I mentioned in the previous post about problem with Vista-compatible icons which have an embedded 256×256 png. Rather than muck around in the form designer code this can be addressed in the form constructor after the InitializeComponent() call, as the exception for the problematic icon is thrown when the form is shown not initialized. So simply set this.Icon = null; after InitializeComponent() or set this.Icon to a compatible icon.

Issue #7: Notify icon issue
This is caused by the same problem as above (Vista-compatible icons), but can’t be addressed after InitializeComponent() as the exception is thrown earlier, within InitializeComponent(). The easiest fix to just use another icon with the 256×256 bitmaps removed. You could also muck around in the form designer code and edit the offending line.

That’s it for now. I’m eager to do a OS X compile and run, which I’ll try to do within the week.

First thoughts on porting to Mono

I’ve known about Mono since its inception, but a few months ago I really became interested as support for C# 2.0 and WinForms 2.0 was announced. I played around with some code and was pretty impressed at how easy it was to get stuff compiled and running. This weekend I made a concerted effort to tackle something more complex, getting Fragment Sync compiled and running. I’ve read you can simply use Mono with the managed executable and not have to deal with compiling source code, but Fragment Sync does quite a bit of interop with unmanaged code so that really wasn’t an option.

I first attempted to import all the source files into MonoDevelop (commenting out win32 specific stuff), but this proved problematic when it came to resources. I tried a ton of different things, but could not get MonoDevelop to properly compile in the app’s resources. I then read you can just open the Visual Studio solution with MonoDevelop; this proved to be effortless and resolved the compilation issue with resources.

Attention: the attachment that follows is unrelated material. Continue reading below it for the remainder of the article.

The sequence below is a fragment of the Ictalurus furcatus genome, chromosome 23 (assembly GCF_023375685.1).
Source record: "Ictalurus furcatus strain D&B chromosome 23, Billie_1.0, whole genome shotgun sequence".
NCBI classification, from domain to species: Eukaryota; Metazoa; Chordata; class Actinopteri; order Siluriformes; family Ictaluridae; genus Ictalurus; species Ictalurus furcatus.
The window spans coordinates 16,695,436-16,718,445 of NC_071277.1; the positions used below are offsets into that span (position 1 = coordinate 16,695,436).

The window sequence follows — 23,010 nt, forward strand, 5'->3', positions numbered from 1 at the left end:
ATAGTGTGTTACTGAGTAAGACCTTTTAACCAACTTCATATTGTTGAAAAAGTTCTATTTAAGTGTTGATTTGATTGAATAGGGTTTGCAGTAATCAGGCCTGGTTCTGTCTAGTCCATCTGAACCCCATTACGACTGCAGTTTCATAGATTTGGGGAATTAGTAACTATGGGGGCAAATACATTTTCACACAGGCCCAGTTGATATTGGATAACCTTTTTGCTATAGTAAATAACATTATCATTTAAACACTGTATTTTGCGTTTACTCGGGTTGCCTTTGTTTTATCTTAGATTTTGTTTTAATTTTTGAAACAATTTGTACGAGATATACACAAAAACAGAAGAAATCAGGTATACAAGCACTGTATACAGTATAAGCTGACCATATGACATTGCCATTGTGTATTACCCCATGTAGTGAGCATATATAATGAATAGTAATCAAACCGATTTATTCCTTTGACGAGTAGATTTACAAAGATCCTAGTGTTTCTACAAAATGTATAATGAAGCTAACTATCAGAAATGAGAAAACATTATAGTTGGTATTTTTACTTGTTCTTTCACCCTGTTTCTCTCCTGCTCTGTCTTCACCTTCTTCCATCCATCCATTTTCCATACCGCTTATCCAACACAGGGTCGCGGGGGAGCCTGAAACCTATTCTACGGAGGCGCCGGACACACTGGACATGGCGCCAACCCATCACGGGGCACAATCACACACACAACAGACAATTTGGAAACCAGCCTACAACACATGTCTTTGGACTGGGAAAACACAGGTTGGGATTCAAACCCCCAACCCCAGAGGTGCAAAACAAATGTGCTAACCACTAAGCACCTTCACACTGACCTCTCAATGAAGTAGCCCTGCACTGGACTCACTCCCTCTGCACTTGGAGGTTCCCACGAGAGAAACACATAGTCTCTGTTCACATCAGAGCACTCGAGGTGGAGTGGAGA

After a successful compiled, I had some issues getting a window up. There was an issue loading the application icon. This seems to be an issue with using Vista-compatible icons (where the 256×256 sized bitmap, is an embedded png). I changed the icon to null for a few forms to resolve this; which involves the following line in the form designer code:

this.Icon = ((System.Drawing.Icon)(resources.GetObject("$this.Icon")));

The final and most serious issue I encountered was with Fragment Sync’s Rijndael encryption code. You can find the issue described in detail here. Note the issue will pop up when using CryptoStream as well, since CryptoStream simply abstracts the calls to the underlying Transform methods of ICryptoTransform. The trick here is to always check that you can reuse the transform. With Microsoft’s implementation you can, with Mono you can’t. So you have to recreate the transform object.

if (!decryptor.CanReuseTransform)
{
    decryptor = rij.CreateDecryptor();
}

With these issues resolved I could get things up and running.

fragment sync running on mono in opensuse

Obviously things don’t look pretty, but I think this is a good starting point to work from to get Linux support for Fragment Sync.

I should mention I did consider using Gtk# and redoing the Fragment Sync user interfaces, but I found Gtk’s design methodology unbearable… let’s just say I’m not a fan of packing widgets into containers.